In August of 2020, Pakistan decided to ban child domestic labour, passing an amendment that made it illegal for children to be forced into domestic work, in addition to other forms of grueling labour. However, despite the landmark ruling, over 3.3 million children in the country still remain trapped in child labour, deprived of their childhood, health, and education, and sentenced to a life of poverty.
Karachi, which is the country’s financial capital and the largest urban metropolis, is where this crime continues to take place in plain sight. The government remains silent about the situation and exploiters continue to exploit the most vulnerable segment.
“Everyone here knows child labour is a crime, so no one forcefully employs children anymore,” said Ustad Yasin, a motorcycle mechanic based in Burnes Road. His shop is one of the many workshops in the area, that are involved in training children as young as eight-years-old in the skill of motorcycle repair.
“The children working here come from the most impoverished households. They cannot afford education; neither do they want to be educated. Their primary concern is earning money, for which their own parents have trained them and sent them here to polish their skill,” he told.
According to the mechanic, while education remains expensive and inaccessible, the parents who send their children to workshops believe that they will be able to secure a better future for themselves upon polishing their craft while also contributing to the household expenditure at the same time- something that they cannot do if they are admitted in a school.
“However, this is not as shocking as it seems. It’s simply the reality of our poorest segments, where everyone in a household is expected to offer a working hand and carry their weight. It is a means of sustenance for these families and there is not much that the government can do but shut its eyes because it has no welfare programmes to offer as an alternative,” the mechanic expressed.
Ten-year-old Abdul Jabbar is one of the few apprentices employed by Yasin. Like his fellow apprentices, Jabbar dreams of being a mechanic one day and opening his own workshop, which he believes would draw his family out of the poverty cycle they are trapped in. “We have 10 people in our house and my father is merely a rickshaw driver. He has no money to send us to school, so I come to the market along with my brothers to learn manual labour skills instead. I make Rs200 a day at the workshop, while also getting to learn the skills so that I can be a good mechanic one day,” the child told.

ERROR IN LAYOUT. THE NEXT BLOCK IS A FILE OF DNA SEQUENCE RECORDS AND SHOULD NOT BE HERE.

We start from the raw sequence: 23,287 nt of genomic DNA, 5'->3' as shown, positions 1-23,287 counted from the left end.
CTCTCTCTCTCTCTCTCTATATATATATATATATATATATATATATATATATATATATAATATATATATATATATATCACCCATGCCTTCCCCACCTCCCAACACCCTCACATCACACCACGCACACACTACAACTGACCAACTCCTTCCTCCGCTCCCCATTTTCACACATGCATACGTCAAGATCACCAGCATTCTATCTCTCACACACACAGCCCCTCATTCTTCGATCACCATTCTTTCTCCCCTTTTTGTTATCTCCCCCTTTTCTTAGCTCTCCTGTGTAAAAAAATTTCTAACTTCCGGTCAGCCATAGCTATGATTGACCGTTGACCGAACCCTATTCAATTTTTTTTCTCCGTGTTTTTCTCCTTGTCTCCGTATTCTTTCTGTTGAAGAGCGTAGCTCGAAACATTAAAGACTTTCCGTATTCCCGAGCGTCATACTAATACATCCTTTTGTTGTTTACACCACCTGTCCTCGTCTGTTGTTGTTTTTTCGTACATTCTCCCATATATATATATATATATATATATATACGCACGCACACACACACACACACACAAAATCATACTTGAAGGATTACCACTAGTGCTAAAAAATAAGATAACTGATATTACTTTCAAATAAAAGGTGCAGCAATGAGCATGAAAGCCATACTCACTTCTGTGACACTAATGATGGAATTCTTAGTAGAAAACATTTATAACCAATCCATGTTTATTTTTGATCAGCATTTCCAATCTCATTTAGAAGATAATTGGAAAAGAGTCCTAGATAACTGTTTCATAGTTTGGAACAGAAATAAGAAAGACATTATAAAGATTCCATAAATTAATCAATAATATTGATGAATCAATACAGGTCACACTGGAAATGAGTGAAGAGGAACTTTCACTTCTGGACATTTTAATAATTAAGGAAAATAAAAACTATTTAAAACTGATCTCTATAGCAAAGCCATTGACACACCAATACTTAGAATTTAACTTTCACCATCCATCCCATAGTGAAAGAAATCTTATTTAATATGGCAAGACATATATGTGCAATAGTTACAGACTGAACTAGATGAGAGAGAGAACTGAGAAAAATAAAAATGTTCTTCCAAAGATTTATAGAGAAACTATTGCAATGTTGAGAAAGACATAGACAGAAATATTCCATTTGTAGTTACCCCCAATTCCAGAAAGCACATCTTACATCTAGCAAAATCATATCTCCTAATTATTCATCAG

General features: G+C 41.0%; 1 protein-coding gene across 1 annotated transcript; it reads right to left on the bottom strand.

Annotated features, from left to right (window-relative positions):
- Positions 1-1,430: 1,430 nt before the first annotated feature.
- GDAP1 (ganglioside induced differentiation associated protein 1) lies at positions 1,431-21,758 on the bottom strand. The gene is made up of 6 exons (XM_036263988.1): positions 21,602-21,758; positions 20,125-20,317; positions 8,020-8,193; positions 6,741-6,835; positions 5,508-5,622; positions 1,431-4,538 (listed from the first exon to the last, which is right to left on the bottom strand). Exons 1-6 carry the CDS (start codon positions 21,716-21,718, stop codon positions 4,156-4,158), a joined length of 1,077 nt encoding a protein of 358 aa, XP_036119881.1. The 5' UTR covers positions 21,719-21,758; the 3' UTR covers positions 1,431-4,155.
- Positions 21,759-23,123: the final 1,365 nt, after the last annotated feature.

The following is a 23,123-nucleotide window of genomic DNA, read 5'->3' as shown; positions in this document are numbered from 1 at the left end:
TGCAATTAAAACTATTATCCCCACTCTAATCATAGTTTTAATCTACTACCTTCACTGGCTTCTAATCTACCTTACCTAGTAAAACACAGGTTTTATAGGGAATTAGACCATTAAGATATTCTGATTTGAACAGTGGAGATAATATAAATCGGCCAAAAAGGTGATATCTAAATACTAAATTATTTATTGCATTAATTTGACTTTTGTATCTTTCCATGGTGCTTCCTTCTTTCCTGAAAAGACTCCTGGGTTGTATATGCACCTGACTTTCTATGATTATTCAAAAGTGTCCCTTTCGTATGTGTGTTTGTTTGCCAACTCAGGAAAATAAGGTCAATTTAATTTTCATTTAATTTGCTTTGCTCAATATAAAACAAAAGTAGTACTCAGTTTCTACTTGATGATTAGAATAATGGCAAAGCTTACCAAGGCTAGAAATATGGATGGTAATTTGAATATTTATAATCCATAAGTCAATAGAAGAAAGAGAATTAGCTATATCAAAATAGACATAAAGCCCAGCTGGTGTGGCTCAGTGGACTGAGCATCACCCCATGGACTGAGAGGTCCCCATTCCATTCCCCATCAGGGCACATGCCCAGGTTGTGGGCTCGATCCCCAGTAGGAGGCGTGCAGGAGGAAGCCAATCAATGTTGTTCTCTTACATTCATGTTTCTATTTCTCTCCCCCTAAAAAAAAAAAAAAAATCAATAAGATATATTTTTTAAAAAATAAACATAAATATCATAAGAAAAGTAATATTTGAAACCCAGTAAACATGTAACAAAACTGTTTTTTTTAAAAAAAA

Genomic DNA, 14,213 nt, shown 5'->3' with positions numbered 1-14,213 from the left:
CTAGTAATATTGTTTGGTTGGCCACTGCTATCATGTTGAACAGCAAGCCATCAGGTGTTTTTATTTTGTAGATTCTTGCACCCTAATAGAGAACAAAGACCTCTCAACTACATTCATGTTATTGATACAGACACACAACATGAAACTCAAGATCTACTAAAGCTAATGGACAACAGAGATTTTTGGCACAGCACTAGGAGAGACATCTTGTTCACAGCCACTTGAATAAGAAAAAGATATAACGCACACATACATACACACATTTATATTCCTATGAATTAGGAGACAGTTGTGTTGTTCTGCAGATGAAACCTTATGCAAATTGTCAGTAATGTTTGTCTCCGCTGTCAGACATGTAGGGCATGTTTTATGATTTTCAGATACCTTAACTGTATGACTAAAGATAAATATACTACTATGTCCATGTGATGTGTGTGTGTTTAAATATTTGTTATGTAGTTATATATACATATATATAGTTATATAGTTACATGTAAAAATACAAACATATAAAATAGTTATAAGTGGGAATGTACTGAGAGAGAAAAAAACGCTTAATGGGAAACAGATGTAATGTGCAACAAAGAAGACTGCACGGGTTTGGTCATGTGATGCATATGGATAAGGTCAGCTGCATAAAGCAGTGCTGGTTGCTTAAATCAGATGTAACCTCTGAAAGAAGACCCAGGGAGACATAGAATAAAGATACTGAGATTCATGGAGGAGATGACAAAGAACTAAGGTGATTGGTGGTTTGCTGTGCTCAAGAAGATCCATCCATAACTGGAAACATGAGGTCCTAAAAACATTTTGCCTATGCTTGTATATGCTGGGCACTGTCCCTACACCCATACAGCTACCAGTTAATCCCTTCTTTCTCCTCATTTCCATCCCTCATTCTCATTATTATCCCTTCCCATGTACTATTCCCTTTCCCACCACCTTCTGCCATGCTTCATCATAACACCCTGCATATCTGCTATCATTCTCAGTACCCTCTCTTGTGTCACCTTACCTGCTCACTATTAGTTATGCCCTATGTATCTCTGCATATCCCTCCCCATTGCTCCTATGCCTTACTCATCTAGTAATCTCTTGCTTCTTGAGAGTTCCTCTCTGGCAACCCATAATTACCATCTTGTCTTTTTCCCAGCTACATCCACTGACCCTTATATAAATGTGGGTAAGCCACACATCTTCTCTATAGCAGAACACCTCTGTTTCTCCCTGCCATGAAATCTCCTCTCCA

Similarly Ahmad Khan, a 15-year old teaboy at a local dhaba, also finds himself working 12-hours a day for a salary of Rs400. “The money I bring home feeds my family. If I stopped working at the dhaba and instead started going to school, who is going to pay my school fee and more importantly, who is going to put food on our table?” the teaboy commented, when asked if he wishes to quit working and go to school.
Speaking in this regard, Social leader Haji Ahmad Tayyab said that while the government has made it a crime for minors to work, but in order to solve the problem of child labour it needs to also work towards bettering economic conditions so that no child is required to work in the first place. “For this, the government needs to formulate a comprehensive welfare programme to provide these children with vocational education so that they can support their families in the future, while remaining out of the clutches of child labour,” he asserted.
Identifying with Tayyab’s statement, Sindh Child Protection Authority Chairperson Shamim Mumtaz said that the government acknowledges the severity of the matter, and is in the works of creating further legislation to eliminate child labour from the province. “We are endeavoring to open more shelter homes for children while taking concrete steps to reprimand anyone involved in forcing children into child labour,” he told The Express Tribune.
Published in The Express Tribune, January 14th, 2022.
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